Remembering a Great Mentor
Jul 13, 2017, 12:00 PM
This is not my usual blog – but this is a topic weighing heavily on my mind. We have lost a brilliant mentor, outstanding educator, and loyal and witty friend. I am sure those of you who have attended educational or promotional programs by a pharmaceutical company have attended a presentation by Charles Reasner, MD. I had the great good fortune to work with Dr. Reasner for many years – he actually hired me to help with the opening of the Texas Diabetes Institute in 1998.
Dr. Reasner joined the faculty at the University of Texas (UT) Health Science Center in 1989 after retiring from the U.S. Air Force. An incredible educator, Dr. Reasner served as Director of the Department of Medical Resident Education. He won the UT Outstanding Professor Award many times and had a unique ability to make a technical subject, such as lipid pathways, more understandable. You could always tell that Dr. Reasner was not just reporting what he had read or been told, but shared with us information which he delivered in an understandable manner – you knew he really “got it.” A great friend and mentor to the pharma reps, many have shared with me the times Charlie Reasner would sit and explain to them the pharmacokinetics of their drugs. It was important to him that they also “got it.”
Dr. Reasner served as the chief of the Department of Clinical Endocrinology at UT until he retired as a tenured professor to enter private practice in 2010. He was recognized by his peers and named as a Best Doctor for Endocrinology and Metabolism in San Antonio. Dr. Reasner served as chair of the Texas Diabetes Council, guiding the council as it established algorithms used around the country to improve management and care of individuals with diabetes and related comorbidities. He is widely published and served as the editor of the Journal of Practical Diabetology and was a frequent contributor to scientific journals. In 2012, Dr. Reasner joined DiabetesAmerica.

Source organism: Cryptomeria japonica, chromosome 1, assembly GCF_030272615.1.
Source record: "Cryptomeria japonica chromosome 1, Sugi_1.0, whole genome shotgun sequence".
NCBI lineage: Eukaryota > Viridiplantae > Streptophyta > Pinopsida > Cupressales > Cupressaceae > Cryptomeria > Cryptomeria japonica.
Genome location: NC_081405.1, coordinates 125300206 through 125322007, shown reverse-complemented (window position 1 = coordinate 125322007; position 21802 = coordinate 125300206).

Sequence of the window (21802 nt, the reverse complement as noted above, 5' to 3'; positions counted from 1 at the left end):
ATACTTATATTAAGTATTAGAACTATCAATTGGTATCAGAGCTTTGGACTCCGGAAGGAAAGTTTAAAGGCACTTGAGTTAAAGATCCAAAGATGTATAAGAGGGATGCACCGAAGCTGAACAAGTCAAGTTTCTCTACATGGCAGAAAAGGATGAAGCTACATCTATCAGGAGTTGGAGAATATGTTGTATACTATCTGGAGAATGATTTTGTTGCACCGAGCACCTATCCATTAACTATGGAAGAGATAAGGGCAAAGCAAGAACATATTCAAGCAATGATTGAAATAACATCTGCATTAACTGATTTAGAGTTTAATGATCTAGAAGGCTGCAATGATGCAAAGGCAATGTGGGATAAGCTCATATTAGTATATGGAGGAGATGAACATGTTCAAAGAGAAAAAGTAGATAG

I would be remiss if I did not mention that Charlie Reasner also found time to do ballroom dancing, for which he won many awards and collected many friends. He frequently shared with his staff his new dance moves, twirling them down the clinic halls.
In early 2017, DiabetesAmerica announced that it was closing its doors in San Antonio. Dr. Reasner made plans to work with his good friend and mentor, Ralph DeFronzo, at the new Diabetes Clinic at UTHealth. Unfortunately, Dr. Reasner was diagnosed with a neuro-endocrine tumor with extensive metastasis at the beginning of April. After an unsuccessful course of treatment, Dr. Reasner passed away June 4 leaving a huge hole in the hearts of all his friends and colleagues. Because he was such a well-loved and respected public figure in the diabetes world, I wanted to share this information with his many friends. Rest in peace, Charlie Reasner. Thank you for making the world of diabetes a better place.
About the Author
Barbara Walz is an RN, BSN and has been a certified diabetes educator since 1986. Since 2000, Barbara has coordinated a multi-site diabetes study examining the macro-vascular effects of diabetes at the South Texas Veterans’ Healthcare System under the supervision of Dr. Ralph DeFronzo.